March 7, 2011
The U.S. Supreme Court recently declined to hear a workers’ compensation insurance case that concerned an illegal immigrant in Louisiana who had sought coverage after a workplace accident. The Court’s refusal to consider the case means states are left to decide the issue of whether workers who entered the United States illegally may benefit from workers’ compensation coverage.
Under the Immigration Reform and Control Act of 1986 (IRCA), illegal immigrants are prohibited from working in the United States. The case declined by the Court raises the question of whether or not the IRCA preempts state laws requiring the provision of workers’ compensation coverage to employees.
All states, except Texas, require employers to maintain workers’ compensation insurance coverage for their employees. All states do not, however, agree on whether workers’ compensation benefits such as coverage for medical treatment and wage replacement should extend to workers who are in the country illegally.
In Vaughan Sheet Metal & Roofing L.L.C vs. Antonio Garcia Rodriguez, Antonio Garcia Rodriguez, an illegal immigrant, was injured while working on a roof at the University Louisiana-Lafayette. Rodriguez applied for workers’ compensation benefits from his direct employer, Integrity Contracting and its owner Jason Stanton. Stanton’s workers’ comp coverage at the time was not in effect so Rodriguez applied for benefits from Vaughan, which had contracted with Integrity for the roofing work.
Rodriguez sought benefits from Vaughan as a statutory, not a direct, employer. Vaughan acknowleged it had not directly hired Rodriguez and had not been aware of his illegal status. The company asserted in denying the claim that because federal law prohibits the hiring of illegal immigrants it also prevents such workers from receiving workers’ comp benefits.
Vaughan’s argument was denied by the Louisiana trial court and in subsequent appeals.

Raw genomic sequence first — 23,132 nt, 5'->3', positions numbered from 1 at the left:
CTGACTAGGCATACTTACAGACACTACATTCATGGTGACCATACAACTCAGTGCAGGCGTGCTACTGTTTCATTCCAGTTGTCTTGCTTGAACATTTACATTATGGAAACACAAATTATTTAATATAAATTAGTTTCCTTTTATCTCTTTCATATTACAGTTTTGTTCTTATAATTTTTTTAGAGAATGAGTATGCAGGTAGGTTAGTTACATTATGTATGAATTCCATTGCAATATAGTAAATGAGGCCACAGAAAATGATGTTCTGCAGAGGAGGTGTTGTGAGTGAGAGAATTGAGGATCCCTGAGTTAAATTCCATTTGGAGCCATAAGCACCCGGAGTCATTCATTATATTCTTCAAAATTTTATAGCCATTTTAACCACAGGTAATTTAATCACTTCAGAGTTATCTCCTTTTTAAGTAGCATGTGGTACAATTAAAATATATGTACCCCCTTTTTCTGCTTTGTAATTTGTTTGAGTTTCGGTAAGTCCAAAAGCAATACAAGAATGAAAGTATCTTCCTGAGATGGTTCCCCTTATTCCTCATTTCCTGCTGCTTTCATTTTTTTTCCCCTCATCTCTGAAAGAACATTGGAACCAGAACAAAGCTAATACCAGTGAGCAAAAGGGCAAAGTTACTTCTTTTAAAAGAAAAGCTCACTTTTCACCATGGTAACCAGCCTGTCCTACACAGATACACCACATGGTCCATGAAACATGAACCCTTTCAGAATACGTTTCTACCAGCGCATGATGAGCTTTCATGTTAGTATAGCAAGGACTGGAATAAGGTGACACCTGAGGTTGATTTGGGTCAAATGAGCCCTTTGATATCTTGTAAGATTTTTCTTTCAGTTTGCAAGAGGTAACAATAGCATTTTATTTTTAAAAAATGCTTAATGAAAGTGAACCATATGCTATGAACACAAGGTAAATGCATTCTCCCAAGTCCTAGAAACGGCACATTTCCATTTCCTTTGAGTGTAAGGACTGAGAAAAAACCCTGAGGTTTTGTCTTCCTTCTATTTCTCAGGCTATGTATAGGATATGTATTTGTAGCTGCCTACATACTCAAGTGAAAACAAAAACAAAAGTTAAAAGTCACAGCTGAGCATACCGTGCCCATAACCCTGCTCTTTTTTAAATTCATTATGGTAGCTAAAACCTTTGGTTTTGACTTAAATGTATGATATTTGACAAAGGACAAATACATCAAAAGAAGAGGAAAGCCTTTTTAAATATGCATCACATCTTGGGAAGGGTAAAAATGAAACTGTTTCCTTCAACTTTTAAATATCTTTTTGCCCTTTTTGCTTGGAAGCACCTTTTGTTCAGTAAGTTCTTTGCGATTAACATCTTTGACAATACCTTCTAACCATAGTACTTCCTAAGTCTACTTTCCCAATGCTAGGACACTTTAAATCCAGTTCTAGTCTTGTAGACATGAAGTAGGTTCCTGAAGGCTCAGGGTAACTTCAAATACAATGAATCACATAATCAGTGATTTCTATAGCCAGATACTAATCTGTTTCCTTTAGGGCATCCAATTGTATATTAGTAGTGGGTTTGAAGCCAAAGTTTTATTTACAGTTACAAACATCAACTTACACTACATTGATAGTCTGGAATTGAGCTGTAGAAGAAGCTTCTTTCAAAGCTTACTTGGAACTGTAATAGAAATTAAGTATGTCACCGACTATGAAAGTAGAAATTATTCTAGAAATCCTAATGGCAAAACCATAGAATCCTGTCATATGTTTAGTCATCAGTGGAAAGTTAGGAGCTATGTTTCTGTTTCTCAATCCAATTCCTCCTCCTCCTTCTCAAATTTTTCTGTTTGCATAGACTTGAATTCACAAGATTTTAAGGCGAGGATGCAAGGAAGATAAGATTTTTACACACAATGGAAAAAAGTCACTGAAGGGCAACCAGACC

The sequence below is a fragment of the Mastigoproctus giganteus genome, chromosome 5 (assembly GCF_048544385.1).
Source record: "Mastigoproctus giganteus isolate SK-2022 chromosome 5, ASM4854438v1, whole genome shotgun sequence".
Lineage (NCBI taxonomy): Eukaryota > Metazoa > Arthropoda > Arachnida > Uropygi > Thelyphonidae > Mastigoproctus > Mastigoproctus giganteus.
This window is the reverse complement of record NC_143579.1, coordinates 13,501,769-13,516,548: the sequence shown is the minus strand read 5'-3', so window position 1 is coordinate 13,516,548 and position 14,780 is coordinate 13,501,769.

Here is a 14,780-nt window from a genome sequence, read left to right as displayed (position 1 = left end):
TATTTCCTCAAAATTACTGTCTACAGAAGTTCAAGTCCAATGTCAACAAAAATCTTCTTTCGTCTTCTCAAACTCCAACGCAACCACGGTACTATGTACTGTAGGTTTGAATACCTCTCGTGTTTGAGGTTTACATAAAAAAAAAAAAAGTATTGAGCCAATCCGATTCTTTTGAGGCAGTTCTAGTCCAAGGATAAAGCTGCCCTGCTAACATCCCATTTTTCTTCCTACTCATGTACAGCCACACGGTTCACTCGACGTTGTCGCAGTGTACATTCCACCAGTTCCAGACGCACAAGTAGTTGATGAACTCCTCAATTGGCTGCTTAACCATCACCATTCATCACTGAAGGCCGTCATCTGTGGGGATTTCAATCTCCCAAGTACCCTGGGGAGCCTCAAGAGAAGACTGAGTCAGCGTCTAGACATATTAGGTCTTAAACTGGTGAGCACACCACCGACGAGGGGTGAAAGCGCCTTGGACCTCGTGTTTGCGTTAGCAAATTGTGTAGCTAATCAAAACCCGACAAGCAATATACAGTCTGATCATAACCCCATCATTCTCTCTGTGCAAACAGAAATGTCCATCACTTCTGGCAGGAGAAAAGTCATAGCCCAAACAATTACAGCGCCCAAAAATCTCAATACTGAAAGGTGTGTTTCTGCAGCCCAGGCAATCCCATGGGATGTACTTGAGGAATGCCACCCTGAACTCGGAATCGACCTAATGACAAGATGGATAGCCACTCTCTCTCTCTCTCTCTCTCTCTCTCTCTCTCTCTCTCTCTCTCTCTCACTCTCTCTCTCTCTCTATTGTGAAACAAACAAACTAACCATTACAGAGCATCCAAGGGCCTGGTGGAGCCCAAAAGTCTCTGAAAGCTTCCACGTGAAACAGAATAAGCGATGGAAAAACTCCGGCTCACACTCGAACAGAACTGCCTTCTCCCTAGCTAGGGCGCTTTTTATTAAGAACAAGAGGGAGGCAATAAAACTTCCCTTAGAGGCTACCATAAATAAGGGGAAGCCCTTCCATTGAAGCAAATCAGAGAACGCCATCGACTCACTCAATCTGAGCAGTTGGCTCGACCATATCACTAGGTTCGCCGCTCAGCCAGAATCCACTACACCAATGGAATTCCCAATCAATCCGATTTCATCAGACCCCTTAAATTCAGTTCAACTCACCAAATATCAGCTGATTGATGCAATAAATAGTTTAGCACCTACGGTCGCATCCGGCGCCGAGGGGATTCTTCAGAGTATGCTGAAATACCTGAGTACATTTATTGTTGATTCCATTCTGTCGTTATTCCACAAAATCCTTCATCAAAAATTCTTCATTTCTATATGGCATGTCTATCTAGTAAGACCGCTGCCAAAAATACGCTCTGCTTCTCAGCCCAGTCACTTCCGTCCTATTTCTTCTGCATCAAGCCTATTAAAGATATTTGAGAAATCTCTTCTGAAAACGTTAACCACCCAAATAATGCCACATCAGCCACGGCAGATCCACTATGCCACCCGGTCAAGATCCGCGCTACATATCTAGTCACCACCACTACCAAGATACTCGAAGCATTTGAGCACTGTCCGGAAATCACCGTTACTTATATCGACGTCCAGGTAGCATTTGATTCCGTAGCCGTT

In its appeal to the U.S. Supreme Court, Vaughan stated that there is no general agreement among states as to whether the federal “prohibition against employing illegal aliens preempts an award of workers compensation benefits to an illegal alien.” The petition urged the Court to resolve the issue in order to “provide uniformity and continuity to workers compensation systems nationwide.”
According to the Vaughan petition, courts in Louisiana and various other states “have held that workers compensation laws are applicable to illegal aliens because the respective legislatures did not specifically exclude them.”
Courts in other states, such as Virginia, have decided that an illegal immigrant worker, because he was not lawfully employed, was not eligible for workers’ compensation benefits as an employee. Similarly, courts in Nevada and Michigan have ruled that illegal alien employees are ineligible for workers’ compensation benefits because they are working in this country unlawfully.
In addition to Louisiana, courts in Minnesota, Pennsylvania and Georgia have ruled that the IRCA does not preempt state workers’ compensation laws in those jurisdictions.
The Vaughan petition asserted that without guidance by the U.S. Supreme Court, an “inconsistent and haphazard” approach to the issue by the states will continue.
“Failure to address and resolve these inconsistencies and conflicts on a nationwide basis can only lead to future litigation in the remaining states that have not yet been presented with this issue but most certainly will be,” the Vaughan petition stated.
Vaughan also suggested that the Supreme Court establish a balanced approach to workers’ compensation benefits for injured illegal alien workers under which they could receive necessary medical benefits but not wage replacement benefits.
“While not a perfect solution, it is one that could accommodate both the interests of injured workers and federal immigration policy,” the petition concluded.